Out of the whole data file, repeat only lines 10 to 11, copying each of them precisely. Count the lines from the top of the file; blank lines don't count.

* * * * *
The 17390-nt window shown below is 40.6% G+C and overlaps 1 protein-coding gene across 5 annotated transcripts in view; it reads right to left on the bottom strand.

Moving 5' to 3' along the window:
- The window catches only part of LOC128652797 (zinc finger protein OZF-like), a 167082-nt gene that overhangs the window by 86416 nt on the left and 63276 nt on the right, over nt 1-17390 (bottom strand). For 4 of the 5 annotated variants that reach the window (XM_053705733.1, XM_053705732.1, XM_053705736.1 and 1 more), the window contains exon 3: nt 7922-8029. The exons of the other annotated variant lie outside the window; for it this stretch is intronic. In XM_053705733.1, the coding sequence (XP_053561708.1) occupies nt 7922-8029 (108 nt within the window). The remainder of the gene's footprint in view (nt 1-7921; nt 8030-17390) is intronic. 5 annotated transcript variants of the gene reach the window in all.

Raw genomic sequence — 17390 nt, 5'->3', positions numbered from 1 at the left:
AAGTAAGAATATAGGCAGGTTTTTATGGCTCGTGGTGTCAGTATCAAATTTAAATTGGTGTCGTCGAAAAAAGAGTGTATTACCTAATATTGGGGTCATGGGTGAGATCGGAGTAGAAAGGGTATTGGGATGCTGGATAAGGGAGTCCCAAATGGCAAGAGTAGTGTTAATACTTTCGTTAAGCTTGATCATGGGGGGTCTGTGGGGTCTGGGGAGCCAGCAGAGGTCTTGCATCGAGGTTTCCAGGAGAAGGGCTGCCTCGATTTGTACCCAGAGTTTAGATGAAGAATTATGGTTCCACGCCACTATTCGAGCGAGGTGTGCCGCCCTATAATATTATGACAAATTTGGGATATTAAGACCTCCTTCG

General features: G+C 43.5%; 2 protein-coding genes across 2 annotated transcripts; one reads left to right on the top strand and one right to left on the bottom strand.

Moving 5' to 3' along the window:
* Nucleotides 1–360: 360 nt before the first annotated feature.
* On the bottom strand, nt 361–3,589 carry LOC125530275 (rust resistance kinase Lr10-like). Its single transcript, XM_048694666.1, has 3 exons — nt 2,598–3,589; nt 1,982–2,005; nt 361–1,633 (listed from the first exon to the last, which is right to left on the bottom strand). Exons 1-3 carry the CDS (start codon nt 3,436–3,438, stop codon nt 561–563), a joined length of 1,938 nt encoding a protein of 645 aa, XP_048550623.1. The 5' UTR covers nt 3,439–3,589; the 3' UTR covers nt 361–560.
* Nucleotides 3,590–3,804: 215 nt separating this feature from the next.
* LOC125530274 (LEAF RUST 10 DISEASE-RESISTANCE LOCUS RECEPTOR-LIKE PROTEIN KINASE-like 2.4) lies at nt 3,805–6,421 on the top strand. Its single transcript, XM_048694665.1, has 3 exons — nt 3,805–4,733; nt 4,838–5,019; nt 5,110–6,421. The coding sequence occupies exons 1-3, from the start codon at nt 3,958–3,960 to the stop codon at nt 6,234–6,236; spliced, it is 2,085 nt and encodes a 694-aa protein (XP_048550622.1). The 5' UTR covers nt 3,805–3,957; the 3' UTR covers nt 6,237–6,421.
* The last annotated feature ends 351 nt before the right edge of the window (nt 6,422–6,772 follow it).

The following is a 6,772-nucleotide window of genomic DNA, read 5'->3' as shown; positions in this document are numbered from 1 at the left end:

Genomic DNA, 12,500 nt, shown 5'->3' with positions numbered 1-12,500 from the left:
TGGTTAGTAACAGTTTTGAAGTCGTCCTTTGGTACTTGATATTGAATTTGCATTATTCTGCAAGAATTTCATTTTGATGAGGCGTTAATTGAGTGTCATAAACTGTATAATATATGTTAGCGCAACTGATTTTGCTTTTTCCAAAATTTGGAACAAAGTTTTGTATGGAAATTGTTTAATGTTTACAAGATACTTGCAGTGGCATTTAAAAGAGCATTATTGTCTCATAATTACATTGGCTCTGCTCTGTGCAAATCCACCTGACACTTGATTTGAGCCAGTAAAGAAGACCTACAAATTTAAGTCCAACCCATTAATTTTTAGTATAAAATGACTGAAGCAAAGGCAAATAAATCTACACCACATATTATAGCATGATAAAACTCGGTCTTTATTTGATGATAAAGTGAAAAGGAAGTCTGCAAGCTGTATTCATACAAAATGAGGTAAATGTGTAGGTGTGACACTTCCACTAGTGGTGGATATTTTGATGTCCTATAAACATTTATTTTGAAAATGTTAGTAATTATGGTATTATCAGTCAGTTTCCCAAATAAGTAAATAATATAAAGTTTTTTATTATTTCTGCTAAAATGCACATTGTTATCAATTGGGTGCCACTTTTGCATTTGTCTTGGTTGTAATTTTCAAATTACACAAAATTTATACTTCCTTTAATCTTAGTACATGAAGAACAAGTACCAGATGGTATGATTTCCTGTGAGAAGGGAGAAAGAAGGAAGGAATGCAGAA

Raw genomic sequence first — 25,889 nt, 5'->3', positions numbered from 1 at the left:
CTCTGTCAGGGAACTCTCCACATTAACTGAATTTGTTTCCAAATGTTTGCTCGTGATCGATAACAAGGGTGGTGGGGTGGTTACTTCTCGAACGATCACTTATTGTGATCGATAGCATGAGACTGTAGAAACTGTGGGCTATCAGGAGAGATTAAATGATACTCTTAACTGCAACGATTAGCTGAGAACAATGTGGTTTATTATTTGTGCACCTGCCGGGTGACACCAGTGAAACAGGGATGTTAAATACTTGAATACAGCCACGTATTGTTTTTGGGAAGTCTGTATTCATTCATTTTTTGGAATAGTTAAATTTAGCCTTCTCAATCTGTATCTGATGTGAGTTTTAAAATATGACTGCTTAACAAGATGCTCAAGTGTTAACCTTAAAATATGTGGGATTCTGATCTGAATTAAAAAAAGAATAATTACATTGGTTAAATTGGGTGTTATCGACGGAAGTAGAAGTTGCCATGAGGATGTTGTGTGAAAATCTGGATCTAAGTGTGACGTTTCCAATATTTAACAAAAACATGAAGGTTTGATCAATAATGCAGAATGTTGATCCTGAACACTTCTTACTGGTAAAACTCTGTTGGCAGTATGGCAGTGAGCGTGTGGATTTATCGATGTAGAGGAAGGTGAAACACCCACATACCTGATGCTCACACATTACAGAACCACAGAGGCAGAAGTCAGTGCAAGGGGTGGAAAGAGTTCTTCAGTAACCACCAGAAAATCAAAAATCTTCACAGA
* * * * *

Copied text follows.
* Nucleotides 3,590–3,804: 215 nt separating this feature from the next.
* LOC125530274 (LEAF RUST 10 DISEASE-RESISTANCE LOCUS RECEPTOR-LIKE PROTEIN KINASE-like 2.4) lies at nt 3,805–6,421 on the top strand. Its single transcript, XM_048694665.1, has 3 exons — nt 3,805–4,733; nt 4,838–5,019; nt 5,110–6,421. The coding sequence occupies exons 1-3, from the start codon at nt 3,958–3,960 to the stop codon at nt 6,234–6,236; spliced, it is 2,085 nt and encodes a 694-aa protein (XP_048550622.1). The 5' UTR covers nt 3,805–3,957; the 3' UTR covers nt 6,237–6,421.